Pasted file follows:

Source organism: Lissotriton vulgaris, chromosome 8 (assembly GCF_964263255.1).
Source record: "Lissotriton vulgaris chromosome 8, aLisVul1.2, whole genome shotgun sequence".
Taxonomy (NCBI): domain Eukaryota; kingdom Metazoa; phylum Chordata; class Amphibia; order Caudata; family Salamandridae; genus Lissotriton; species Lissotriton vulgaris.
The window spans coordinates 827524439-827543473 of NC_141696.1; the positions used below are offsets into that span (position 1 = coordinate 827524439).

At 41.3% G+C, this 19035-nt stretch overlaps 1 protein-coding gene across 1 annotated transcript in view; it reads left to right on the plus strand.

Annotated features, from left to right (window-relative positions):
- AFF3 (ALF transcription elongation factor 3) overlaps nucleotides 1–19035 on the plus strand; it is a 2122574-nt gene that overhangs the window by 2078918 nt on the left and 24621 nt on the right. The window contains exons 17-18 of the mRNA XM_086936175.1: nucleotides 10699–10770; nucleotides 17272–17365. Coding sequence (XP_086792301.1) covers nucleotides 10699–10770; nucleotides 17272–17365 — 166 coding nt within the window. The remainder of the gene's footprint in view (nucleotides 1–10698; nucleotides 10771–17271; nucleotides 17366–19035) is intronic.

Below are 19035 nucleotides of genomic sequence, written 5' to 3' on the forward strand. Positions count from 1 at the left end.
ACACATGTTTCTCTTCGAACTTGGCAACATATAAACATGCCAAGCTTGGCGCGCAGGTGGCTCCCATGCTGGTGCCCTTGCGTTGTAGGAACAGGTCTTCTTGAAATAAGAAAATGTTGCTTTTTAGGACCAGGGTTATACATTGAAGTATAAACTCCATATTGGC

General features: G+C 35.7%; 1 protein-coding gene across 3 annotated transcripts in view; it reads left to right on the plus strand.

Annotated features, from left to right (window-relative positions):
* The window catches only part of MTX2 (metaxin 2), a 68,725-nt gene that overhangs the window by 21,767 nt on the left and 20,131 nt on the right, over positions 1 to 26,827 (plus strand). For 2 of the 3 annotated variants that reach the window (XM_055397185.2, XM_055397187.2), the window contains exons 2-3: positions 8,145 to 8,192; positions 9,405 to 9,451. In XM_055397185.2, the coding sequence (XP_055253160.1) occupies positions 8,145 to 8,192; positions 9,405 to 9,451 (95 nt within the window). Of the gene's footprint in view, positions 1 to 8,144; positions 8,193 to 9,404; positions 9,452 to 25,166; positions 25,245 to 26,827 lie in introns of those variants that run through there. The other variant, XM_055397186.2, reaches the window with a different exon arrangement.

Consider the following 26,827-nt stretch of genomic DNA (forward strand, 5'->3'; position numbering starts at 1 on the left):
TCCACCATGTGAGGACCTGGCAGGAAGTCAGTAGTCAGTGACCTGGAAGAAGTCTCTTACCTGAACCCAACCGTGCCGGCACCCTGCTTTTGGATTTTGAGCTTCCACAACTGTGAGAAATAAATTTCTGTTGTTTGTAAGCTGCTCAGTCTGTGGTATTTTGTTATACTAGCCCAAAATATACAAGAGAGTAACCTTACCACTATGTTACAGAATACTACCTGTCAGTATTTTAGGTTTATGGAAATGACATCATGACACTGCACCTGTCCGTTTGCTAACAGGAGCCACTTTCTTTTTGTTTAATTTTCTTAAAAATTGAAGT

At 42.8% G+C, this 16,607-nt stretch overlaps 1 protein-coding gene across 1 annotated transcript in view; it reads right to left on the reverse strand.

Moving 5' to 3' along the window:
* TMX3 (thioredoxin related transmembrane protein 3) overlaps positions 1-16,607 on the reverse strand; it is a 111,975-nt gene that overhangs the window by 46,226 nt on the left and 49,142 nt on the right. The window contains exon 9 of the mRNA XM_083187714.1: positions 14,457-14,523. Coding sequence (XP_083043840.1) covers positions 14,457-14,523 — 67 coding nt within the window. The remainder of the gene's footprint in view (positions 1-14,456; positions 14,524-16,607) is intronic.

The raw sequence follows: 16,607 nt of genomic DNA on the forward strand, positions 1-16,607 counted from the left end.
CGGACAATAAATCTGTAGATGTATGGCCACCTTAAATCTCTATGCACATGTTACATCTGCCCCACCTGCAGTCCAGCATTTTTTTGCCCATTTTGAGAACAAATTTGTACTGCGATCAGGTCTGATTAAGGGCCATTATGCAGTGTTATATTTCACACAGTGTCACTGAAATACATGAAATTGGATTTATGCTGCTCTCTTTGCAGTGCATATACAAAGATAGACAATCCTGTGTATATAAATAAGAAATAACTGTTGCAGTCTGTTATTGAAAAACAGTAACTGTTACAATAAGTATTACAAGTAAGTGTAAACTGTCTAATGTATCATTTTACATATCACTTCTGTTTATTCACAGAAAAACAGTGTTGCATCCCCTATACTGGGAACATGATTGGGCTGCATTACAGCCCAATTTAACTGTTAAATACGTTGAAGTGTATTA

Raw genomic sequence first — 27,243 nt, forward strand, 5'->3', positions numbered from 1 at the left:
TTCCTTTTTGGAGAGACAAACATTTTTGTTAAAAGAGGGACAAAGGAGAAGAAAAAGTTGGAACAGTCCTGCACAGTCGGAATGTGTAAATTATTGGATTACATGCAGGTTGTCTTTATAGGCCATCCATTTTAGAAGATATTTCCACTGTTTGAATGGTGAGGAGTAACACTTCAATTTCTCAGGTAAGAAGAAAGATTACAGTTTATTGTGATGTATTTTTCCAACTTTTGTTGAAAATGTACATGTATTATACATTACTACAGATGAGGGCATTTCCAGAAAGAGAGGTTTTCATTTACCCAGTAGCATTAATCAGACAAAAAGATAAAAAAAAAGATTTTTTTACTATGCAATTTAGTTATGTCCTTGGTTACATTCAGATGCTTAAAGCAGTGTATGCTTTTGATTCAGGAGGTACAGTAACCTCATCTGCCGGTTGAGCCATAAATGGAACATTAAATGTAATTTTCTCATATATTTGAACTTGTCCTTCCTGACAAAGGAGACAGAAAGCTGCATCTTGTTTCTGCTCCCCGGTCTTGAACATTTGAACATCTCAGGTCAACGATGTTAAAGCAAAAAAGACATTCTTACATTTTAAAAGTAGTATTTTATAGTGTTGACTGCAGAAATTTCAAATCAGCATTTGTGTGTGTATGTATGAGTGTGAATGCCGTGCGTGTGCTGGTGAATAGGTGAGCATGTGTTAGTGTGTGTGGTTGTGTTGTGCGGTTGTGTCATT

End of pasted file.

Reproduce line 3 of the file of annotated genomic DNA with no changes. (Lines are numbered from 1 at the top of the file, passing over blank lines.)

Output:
Taxonomy (NCBI): domain Eukaryota; kingdom Metazoa; phylum Chordata; class Amphibia; order Caudata; family Salamandridae; genus Lissotriton; species Lissotriton vulgaris.